Marine World Heritage in a
Climate change has become the biggest threat to the conservation of the 50 marine sites on UNESCO’s World Heritage List.
Rising temperatures and sea levels, extreme weather, and mass bleaching events all compound existing pressures such as fisheries, marine pollution or unsustainable coastal developments. The cumulative impact of this mix of threats poses unprecedented challenges to the future of our common marine heritage.
Our ambition is to build climate leadership across the network of sites and position marine World Heritage sites as beacons of hope in a changing ocean. Our work focuses on building resilience through the reduction of on-site pressures, empowering local communities toward holistic climate adaptation strategies and assessing the impacts of climate change on World Heritage-listed marine protected areas.
Building resilience at the local level is an essential component of the long-term global response to climate change to protect people, livelihoods and ecosystems. Through its state of conservation monitoring and decision-making, World Heritage is building resilience across the world’s flagship marine protected areas for over 40 years. The establishment of fisheries no-take zones, moratoria on oil drilling, ban on dumping, or the reduction of unsustainable coastal development are core conservation outcomes of this work.
Building Climate Adaptation Strategies
Successful adaptation requires looking at the ecosystems and communities holistically. It requires the active and sustained engagement of stakeholders across both private and public sectors. With the help of an international consortium of partners, five World Heritage-listed coral reefs in Palau, Belize, France and Australia have embarked on a new, leading-edge approach to change the way to understand climate risk and plan for the future. The project was launched in 2018 for a duration of 4 years.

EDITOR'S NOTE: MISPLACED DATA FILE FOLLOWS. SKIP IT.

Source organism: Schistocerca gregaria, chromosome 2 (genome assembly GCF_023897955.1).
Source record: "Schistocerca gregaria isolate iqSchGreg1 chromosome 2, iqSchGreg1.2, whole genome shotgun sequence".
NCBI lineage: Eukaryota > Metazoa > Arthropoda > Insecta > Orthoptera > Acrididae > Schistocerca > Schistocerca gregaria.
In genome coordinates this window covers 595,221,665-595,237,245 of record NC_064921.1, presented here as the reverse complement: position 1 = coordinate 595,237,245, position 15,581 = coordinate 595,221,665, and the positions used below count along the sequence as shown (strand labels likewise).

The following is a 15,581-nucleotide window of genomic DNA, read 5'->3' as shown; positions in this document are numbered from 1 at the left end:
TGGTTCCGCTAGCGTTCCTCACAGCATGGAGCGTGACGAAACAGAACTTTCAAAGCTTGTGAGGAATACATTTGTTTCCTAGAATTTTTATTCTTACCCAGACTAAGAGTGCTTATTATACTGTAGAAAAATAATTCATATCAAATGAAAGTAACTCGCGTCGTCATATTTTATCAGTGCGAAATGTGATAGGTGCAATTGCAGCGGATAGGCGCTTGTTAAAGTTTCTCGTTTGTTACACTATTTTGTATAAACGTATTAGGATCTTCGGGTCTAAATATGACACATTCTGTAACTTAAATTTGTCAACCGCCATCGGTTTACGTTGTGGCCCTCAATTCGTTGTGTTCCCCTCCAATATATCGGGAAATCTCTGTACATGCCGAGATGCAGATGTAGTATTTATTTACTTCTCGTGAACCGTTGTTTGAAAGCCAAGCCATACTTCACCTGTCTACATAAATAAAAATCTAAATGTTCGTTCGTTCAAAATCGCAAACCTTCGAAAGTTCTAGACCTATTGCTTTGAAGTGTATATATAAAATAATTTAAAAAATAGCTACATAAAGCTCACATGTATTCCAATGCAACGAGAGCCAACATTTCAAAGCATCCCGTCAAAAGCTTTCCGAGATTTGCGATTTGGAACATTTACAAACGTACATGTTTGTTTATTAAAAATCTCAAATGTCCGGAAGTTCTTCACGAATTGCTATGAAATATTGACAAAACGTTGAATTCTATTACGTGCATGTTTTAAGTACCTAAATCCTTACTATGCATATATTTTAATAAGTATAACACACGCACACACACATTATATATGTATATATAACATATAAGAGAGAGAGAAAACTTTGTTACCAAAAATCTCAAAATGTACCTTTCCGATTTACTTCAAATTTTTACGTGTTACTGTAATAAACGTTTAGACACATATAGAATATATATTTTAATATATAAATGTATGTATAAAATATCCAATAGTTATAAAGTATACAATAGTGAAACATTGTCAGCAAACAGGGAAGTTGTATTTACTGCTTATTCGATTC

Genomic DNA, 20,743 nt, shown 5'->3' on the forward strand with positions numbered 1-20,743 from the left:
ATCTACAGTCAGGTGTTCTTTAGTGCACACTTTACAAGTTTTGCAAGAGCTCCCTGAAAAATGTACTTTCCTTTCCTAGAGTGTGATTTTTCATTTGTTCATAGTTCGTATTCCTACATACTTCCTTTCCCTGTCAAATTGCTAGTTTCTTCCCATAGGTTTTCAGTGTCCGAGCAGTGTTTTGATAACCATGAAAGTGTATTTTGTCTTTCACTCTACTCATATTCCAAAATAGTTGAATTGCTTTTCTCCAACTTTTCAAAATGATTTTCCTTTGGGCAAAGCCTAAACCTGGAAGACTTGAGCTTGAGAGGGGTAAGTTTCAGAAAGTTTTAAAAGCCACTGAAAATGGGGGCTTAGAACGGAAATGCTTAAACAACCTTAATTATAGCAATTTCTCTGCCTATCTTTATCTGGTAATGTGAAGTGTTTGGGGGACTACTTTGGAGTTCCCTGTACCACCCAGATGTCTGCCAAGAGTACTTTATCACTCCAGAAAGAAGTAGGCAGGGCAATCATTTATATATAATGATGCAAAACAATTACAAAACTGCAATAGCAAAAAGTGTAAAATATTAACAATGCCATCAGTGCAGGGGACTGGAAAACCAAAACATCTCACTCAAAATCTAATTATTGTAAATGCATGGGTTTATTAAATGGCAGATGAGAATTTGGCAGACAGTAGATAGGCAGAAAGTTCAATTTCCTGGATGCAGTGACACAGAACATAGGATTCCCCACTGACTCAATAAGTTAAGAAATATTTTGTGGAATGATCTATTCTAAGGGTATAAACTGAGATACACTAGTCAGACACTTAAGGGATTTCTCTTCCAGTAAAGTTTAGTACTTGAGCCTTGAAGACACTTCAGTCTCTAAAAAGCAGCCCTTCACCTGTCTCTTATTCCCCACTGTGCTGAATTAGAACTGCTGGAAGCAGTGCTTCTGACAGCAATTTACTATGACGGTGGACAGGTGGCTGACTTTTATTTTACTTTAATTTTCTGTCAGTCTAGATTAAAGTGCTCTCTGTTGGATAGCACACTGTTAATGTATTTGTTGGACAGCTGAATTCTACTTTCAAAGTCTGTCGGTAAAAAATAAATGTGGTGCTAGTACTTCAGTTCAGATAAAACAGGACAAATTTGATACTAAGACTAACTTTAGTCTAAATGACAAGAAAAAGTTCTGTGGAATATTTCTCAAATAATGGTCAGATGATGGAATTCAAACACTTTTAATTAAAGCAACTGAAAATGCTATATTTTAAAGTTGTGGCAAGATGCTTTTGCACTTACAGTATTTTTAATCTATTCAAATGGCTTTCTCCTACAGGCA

Assessing Climate Impacts
Widespread coral bleaching was first documented in 1983, but the frequency and severity is increasing. In 2017 and 2018, the World Heritage Centre launched the first global scientific assessment of climate change impacts on World Heritage listed coral reefs. The study predicts that all 29 coral-containing World Heritage sites would cease to exist as functioning coral reef ecosystems by the end of this century under a business-as-usual emissions scenario.
Images in chronological order: © UNESCO/Michelle Vanmaele; © The Ocean Agency, XL Catlin Seaview Survey, Richard Vevers / Christophe Bailhache; © UNESCO ; © Bartłomiej Banaszak, Narodowy Instytut Dziedzictwa